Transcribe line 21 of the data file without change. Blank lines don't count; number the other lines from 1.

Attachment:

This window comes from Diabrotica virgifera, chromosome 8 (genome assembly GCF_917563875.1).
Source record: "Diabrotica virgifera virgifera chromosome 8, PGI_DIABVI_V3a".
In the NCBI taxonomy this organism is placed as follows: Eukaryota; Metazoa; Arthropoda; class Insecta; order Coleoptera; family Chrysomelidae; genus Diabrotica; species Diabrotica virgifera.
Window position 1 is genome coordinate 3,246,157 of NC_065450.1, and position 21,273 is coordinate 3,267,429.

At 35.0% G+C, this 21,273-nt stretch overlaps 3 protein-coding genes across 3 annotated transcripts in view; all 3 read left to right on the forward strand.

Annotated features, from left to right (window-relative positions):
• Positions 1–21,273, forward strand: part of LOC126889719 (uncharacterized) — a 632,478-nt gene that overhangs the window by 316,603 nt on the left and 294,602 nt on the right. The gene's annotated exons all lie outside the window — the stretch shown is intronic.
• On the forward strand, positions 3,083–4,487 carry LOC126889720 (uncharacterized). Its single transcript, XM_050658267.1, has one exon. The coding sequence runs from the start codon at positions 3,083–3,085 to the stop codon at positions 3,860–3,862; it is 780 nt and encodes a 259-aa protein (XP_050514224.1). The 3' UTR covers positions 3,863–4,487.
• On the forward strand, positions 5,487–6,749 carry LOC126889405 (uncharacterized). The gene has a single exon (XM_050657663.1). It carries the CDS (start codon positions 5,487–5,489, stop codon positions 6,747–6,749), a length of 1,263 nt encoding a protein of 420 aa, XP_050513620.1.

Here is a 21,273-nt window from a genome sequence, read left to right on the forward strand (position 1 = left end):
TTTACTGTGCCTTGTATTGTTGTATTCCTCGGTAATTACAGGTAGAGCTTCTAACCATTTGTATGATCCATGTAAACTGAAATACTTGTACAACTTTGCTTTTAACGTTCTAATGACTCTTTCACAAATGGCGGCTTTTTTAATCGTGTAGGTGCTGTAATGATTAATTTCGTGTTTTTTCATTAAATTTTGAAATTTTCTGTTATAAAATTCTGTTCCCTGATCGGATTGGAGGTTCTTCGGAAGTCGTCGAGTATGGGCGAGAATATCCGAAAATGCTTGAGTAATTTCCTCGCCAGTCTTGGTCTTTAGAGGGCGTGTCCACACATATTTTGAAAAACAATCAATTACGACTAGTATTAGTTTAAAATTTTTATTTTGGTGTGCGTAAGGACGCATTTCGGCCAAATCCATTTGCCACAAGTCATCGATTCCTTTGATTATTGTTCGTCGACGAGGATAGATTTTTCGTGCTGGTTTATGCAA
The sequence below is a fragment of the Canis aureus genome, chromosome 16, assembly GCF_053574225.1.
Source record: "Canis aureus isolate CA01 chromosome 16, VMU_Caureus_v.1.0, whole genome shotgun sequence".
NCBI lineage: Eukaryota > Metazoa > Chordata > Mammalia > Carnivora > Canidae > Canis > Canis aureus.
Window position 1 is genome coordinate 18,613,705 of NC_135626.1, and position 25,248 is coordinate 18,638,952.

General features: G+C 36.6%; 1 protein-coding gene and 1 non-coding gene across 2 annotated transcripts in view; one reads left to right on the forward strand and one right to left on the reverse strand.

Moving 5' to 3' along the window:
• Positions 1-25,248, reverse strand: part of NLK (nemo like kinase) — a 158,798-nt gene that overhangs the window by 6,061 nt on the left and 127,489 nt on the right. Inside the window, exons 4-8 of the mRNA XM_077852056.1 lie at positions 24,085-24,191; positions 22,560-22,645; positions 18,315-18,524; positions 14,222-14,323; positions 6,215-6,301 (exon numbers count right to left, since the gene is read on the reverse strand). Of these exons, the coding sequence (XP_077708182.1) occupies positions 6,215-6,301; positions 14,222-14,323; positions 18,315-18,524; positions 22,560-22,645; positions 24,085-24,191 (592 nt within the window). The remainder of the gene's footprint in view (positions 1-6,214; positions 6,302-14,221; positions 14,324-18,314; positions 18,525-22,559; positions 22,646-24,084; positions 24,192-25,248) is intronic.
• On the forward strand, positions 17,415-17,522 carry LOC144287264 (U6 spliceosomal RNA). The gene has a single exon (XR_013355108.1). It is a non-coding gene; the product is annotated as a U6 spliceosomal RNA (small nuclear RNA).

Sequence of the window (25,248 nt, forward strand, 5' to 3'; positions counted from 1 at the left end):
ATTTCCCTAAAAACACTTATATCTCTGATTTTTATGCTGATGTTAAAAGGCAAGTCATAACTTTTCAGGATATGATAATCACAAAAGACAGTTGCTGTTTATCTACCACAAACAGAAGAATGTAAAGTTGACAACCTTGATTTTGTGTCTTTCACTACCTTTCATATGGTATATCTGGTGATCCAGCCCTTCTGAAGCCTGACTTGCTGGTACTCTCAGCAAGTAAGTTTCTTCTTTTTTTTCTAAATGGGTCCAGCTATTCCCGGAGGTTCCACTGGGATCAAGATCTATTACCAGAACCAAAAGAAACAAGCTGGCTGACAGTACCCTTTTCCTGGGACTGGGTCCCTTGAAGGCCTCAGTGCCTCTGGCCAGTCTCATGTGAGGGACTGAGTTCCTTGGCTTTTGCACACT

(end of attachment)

ATTTCCCTAAAAACACTTATATCTCTGATTTTTATGCTGATGTTAAAAGGCAAGTCATAACTTTTCAGGATATGATAATCACAAAAGACAGTTGCTGTTTATCTACCACAAACAGAAGAATGTAAAGTTGACAACCTTGATTTTGTGTCTTTCACTACCTTTCATATGGTATATCTGGTGATCCAGCCCTTCTGAAGCCTGACTTGCTGGTACTCTCAGCAAGTAAGTTTCTTCTTTTTTTTCTAAATGGGTCCAGCTATTCCCGGAGGTTCCACTGGGATCAAGATCTATTACCAGAACCAAAAGAAACAAGCTGGCTGACAGTACCCTTTTCCTGGGACTGGGTCCCTTGAAGGCCTCAGTGCCTCTGGCCAGTCTCATGTGAGGGACTGAGTTCCTTGGCTTTTGCACACT